This gentleman from Shepherds ministries talked about an I Thou relationship and an I it relationship. How many of us truly value a relationship? How many of us really put others before our needs? How many would do something kind for a stranger? How many of us stop and pay attention to the little details in our relationships? If I am being honest, a lot of time I treat my relationships more like a possession rather than a human being with feelings and emotions. I don't try, but I am not good in this area. But God has given me one of the best teachers, Lydia. Lydia is GREAT at being a friend, at putting others first, at noticing all of the small stuff, at just making you feel good about yourself. It is a true gift and I have a lot to learn from her. But how often am I too busy and I miss out on this blessing. I want to work harder on being better at having more I Thou relationships and treating everyone as God wants us to.
I had a great opportunity to share this analogy with Ellen. She is starting to struggle with friendships. I think this is an important aspect to teach our children at a young age. It is important that they realize a healthy good relationship from an unhealthy relationship. I am not good at it, so it is a journey we will take together. But how thought provoking for me to see this and understand more about the relationships in my life. And to realize what a blessing it is that Lydia holds for so many to learn from.
I also have had a sting of jealousy lately. I try so hard to battle against it, but it is hard. Eric and I had to miss our Valentine's Banquet at church because Lydia was sick. We spent hours watching her get poked, seeing blood pour out of her, holding her as she screamed out in pain. We spent time talking with doctors trying to find a reason of why she was turning blue. We spent time in prayer as to what our next steps should be. Only to come home and watch her with no real answers. I was wallowing in self pity because I couldn't be present at this banquet. But the truth is God had other plans for us and I needed to accept that. I was also a bit upset because I knew that my husband would not have planned any type of Valentine's Day surprises for me. I was jealous of the other ladies who got something, who were able to spend time with their significant other, who enjoyed their time. However, I can focus on poor me or I can feel blessed that I am able to care for my daughter, that my husband cares enough about his family to be there for his daughter too. There are so many things that I can be thankful for, but it just seems so hard to chose that and not pity myself.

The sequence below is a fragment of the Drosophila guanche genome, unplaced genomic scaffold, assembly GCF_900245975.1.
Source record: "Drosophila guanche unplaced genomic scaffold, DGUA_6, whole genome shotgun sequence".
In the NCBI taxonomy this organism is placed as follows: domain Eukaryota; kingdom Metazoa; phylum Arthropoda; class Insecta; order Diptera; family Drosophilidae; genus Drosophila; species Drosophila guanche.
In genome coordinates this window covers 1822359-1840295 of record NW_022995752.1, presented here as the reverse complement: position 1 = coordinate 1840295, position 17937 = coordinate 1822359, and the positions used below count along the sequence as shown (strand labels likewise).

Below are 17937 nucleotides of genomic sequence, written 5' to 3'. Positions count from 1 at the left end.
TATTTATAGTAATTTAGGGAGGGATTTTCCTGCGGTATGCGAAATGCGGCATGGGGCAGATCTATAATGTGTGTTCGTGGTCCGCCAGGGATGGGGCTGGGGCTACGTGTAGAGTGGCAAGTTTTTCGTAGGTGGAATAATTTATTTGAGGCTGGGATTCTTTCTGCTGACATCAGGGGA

I also struggle because yesterday Lydia had to miss her field trip. Lydia has missed a fair amount of school and will probably continue to do so. We might even have to stick with half days. Sometimes it just is not fair. She already is completely behind her peers, not talking, not understanding things as she should, not being able to do many of the tasks and now she has to miss out on school and the opportunity to learn and she has to miss out on fun. I know that she does not know the difference (sometimes that makes me even more sad) but I do as her mom and I struggle with that. Sometimes I feel so jealous of the other moms and dads who can go about their life completely unaffected by a sick child or a child who is significantly behind. Sometimes I get angry because I see just how far behind she is and there is nothing I can do, this is who she is. Sometimes I want to scream and yell. Maybe is sounds silly, but these are my true feelings. It is hard to have a child who is behind, to see that flashing in your face, to watch others excel while your daughter struggles. It is hard. And sometimes it is harder when you are surrounded by folks who don't walk this journey and have no clue. I feel alone and isolated many times. I struggle. I realize no one is doing anything wrong, they are simply living their life as they should. Jealousy is a terrible thing and I try so hard to not let it have a place in my life, but it creeps in and catches me completely off guard. It debilitates me and it isolates me from others. It keeps me from being a good friend often times. I know it shouldn't, but it is a real road block for me. I hate that she is behind sometimes and I hate that she has to work so hard to accomplish things, and I hate that her medical issues dictates our life all of the time. I hate that we have to give up so many normal things because we are on this journey. I struggle. It is hard.